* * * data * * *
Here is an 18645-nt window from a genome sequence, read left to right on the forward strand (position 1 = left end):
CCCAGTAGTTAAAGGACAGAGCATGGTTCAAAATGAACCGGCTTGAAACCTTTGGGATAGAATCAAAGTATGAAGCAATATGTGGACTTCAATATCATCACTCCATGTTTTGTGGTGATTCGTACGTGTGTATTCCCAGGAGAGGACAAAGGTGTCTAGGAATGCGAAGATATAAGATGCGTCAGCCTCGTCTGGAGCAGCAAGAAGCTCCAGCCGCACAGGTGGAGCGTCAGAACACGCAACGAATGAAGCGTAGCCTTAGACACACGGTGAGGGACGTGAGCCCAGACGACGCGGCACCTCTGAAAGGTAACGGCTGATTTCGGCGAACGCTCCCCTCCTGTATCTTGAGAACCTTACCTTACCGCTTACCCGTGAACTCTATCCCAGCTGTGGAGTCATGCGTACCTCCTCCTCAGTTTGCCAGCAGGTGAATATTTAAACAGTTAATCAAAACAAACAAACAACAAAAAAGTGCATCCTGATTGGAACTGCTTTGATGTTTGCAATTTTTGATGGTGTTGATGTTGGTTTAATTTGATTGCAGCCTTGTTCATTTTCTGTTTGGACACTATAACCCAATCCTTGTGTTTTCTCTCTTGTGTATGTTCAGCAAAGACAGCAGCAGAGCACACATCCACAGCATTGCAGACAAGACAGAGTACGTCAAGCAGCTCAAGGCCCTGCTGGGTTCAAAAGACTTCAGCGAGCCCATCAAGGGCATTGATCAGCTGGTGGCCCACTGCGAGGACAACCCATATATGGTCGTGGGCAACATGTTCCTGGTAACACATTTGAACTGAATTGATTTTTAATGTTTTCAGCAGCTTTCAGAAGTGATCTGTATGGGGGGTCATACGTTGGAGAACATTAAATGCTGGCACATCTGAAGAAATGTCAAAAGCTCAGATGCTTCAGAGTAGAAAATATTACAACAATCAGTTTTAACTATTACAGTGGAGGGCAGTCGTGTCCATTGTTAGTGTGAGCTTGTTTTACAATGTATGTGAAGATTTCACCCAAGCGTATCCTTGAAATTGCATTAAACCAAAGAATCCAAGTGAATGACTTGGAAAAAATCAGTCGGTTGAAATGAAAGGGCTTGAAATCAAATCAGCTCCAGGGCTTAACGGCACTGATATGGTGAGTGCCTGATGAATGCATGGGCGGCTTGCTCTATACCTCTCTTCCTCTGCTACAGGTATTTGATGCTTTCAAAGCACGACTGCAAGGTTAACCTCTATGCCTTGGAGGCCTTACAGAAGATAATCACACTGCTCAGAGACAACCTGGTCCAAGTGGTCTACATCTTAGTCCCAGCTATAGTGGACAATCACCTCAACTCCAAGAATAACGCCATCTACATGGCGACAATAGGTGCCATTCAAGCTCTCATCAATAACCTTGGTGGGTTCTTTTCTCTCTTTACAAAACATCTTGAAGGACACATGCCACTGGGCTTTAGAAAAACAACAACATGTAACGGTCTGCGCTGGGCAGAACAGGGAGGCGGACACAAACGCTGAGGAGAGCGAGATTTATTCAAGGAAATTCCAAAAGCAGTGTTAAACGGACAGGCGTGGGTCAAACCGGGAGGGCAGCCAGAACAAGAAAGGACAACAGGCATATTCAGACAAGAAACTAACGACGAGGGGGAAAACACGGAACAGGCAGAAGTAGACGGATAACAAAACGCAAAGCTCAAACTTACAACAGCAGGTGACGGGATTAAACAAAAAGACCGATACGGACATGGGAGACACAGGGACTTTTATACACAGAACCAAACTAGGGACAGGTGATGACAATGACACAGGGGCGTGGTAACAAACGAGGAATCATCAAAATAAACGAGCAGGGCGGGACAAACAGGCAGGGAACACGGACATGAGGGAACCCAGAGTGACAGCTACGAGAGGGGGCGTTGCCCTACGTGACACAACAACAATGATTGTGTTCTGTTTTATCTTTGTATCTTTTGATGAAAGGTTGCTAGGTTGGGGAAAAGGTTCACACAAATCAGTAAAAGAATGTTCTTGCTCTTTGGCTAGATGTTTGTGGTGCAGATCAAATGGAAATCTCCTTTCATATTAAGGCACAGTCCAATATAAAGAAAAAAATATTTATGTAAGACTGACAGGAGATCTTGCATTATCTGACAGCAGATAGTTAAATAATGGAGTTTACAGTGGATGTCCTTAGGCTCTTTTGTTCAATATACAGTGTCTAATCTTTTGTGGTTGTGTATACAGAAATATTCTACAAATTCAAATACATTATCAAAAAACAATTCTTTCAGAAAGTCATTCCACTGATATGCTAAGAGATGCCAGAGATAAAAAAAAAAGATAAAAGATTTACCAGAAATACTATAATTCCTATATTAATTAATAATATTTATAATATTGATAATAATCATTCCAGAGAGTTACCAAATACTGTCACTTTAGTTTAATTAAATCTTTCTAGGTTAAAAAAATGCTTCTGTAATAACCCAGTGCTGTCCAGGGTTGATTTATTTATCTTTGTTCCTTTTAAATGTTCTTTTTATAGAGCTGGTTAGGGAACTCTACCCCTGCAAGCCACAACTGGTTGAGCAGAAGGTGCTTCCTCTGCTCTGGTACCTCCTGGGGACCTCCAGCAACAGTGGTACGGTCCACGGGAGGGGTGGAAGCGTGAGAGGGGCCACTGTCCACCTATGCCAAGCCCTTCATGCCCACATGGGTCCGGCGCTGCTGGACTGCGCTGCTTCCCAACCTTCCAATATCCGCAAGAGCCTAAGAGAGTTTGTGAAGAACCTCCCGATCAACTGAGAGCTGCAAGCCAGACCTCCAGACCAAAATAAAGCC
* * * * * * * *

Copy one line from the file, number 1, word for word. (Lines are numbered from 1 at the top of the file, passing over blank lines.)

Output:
Here is an 18645-nt window from a genome sequence, read left to right on the forward strand (position 1 = left end):